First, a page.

The University Grants Commission (UGC) has urged universities and colleges to hold lectures on themes such as the “ideal king” in Indian philosophy as well as khap panchayats and their “democratic traditions” to celebrate India as the “mother of democracy” on Constitution Day on November 26.
UGC chairperson M. Jagadesh Kumar has written to all Governors to “encourage” universities in their States to conduct such lectures.
On August 15, Prime Minister Narendra Modi during his address from the Red Fort called India “the mother of democracy.”
The UGC has provided 15 themes on which universities could hold lectures, and these include the concept of the “ideal king (rajarsi or seer king or philosopher king)“ according to Kautilya as well as Bhagavad Gita, India’s “loktantra (self-governance)“, Harappans as the pioneering architect of the democratic system in the world, as well as khap panchayats and their “democratic traditions”.
The Bhakti tradition responsible for religious reforms, and democracy as known to ancient Indian Buddhism and Institutions of the Sikhs also find a mention along with tribal traditions in governance and tradition of local self-government in ancient and medieval Tamil Nadu.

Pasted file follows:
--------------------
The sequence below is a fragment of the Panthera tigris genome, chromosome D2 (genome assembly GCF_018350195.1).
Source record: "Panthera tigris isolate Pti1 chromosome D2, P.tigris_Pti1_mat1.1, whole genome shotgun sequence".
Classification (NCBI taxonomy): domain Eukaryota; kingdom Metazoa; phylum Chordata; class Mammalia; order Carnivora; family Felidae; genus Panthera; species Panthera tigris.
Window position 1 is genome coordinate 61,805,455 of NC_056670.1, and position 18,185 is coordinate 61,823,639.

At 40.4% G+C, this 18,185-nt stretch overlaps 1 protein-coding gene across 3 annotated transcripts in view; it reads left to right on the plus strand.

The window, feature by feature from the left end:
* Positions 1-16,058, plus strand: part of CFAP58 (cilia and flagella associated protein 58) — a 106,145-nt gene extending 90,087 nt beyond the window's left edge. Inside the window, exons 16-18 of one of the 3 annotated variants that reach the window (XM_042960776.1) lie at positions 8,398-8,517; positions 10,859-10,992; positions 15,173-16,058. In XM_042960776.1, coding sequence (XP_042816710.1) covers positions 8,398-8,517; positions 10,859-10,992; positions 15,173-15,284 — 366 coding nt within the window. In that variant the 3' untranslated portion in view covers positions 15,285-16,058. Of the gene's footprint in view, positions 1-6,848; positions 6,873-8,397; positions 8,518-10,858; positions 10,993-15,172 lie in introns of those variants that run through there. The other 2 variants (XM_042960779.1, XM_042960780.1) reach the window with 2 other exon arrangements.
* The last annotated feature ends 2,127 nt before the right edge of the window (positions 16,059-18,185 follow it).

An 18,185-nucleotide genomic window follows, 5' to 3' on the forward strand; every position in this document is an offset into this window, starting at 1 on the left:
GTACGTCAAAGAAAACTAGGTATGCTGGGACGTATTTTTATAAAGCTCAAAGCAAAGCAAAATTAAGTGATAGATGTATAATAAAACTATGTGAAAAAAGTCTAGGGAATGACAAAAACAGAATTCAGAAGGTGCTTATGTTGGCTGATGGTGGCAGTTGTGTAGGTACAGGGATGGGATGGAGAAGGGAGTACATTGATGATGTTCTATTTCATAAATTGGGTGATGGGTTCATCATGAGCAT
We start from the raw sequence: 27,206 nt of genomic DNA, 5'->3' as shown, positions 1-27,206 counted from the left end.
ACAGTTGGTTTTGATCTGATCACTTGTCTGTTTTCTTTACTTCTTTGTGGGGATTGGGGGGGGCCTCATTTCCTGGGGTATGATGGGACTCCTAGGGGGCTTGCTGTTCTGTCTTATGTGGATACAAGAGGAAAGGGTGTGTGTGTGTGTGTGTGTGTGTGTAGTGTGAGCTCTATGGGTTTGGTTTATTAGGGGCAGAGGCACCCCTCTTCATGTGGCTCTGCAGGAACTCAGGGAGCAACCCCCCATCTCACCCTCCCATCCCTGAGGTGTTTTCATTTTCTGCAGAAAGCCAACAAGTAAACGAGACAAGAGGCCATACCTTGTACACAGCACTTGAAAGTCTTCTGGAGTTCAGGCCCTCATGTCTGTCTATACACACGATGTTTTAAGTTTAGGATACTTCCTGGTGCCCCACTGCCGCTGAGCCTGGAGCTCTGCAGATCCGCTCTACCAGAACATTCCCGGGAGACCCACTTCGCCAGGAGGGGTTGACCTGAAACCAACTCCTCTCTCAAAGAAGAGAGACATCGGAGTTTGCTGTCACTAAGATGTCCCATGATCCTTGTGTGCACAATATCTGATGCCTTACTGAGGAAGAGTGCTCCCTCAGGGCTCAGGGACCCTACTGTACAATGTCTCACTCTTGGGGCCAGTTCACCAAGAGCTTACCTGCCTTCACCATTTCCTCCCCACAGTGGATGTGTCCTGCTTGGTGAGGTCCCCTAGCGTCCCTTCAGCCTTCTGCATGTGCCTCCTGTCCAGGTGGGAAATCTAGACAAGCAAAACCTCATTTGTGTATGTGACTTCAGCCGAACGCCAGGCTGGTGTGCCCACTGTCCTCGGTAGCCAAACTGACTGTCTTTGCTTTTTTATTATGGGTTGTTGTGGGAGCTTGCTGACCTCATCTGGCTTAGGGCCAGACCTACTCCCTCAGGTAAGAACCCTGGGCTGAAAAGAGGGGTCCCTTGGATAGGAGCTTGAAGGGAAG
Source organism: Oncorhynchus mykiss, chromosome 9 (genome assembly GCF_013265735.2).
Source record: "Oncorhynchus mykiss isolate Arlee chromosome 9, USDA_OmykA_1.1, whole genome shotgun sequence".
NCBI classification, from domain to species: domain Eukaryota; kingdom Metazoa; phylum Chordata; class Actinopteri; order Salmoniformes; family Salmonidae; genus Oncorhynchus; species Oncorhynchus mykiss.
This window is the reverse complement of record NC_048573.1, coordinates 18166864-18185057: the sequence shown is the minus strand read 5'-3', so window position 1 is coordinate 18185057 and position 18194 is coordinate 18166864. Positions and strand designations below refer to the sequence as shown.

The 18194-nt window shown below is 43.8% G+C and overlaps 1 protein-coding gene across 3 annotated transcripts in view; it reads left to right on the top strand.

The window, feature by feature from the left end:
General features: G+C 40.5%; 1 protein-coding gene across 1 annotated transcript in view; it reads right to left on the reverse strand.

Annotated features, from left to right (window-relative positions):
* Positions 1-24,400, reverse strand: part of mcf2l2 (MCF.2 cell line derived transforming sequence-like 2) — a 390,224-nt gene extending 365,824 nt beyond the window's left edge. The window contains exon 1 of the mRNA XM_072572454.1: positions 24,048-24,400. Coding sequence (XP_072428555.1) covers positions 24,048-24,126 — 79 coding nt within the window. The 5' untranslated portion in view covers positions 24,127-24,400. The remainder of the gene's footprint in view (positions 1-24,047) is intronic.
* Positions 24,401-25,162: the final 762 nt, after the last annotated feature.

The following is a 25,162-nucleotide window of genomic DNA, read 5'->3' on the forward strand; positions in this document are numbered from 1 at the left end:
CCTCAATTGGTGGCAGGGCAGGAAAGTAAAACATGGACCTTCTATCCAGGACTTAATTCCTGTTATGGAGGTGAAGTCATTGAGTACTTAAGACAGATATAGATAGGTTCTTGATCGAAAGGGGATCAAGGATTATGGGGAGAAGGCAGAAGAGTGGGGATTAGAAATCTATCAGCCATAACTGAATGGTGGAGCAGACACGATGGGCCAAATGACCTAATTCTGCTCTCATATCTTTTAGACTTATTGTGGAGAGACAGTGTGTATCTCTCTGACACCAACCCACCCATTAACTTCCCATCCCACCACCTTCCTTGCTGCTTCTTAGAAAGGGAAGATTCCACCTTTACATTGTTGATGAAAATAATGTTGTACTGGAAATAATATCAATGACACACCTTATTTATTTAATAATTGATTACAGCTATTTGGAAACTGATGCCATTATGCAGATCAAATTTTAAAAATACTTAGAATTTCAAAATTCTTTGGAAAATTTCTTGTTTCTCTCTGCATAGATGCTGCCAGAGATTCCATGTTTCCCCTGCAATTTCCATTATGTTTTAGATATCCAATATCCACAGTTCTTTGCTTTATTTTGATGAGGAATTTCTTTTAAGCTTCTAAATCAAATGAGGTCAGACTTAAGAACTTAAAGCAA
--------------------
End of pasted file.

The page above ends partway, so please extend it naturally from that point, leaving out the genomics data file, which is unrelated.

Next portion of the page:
These themes are based on a book brought out by the Indian Council of Historical Research (ICHR) on “India: the mother of democracy”, which is a compilation of 30 chapters contributed by 30 different authors. And in order to take their writings to teachers and students, the UGC has planned 90 lectures in 90 universities across the country.
The over-arching theme for the lectures that has been spelt out by the ICHR is to promote India as a “loktantra” as opposed to “prajatantra” or “jantantra”. According to its explanation, while the former stands for “community system oriented towards the welfare of the community”, “prajatantra” is a mere translation of democracy and “jan tantra” is the “ruler versus people-oriented system”.
It adds that ancient India was unique because there was no autocracy or aristocratism as there was no concentration of the prestige of birth, influence of wealth and political office, and “Bharatiya” governance was different from ancient Rome and Greece. Sovereignty in India instead rested on “Dharma” which the note explains as “law”.
“There are many indications that the ancient form of governance in India was democratic, contrary to the general belief that it was monarchical. There is more evidence in the form of archaeological, literary, numismatic, epigraphical, bhakti, and so on, to emphasise the Loktantrik traditions of Bharat. The recent archaeological excavation at Rakhigarhi and Sanauli reveals that the roots of people’s self-governance date back to at least 5000 BCE,” the UGC chairperson explained.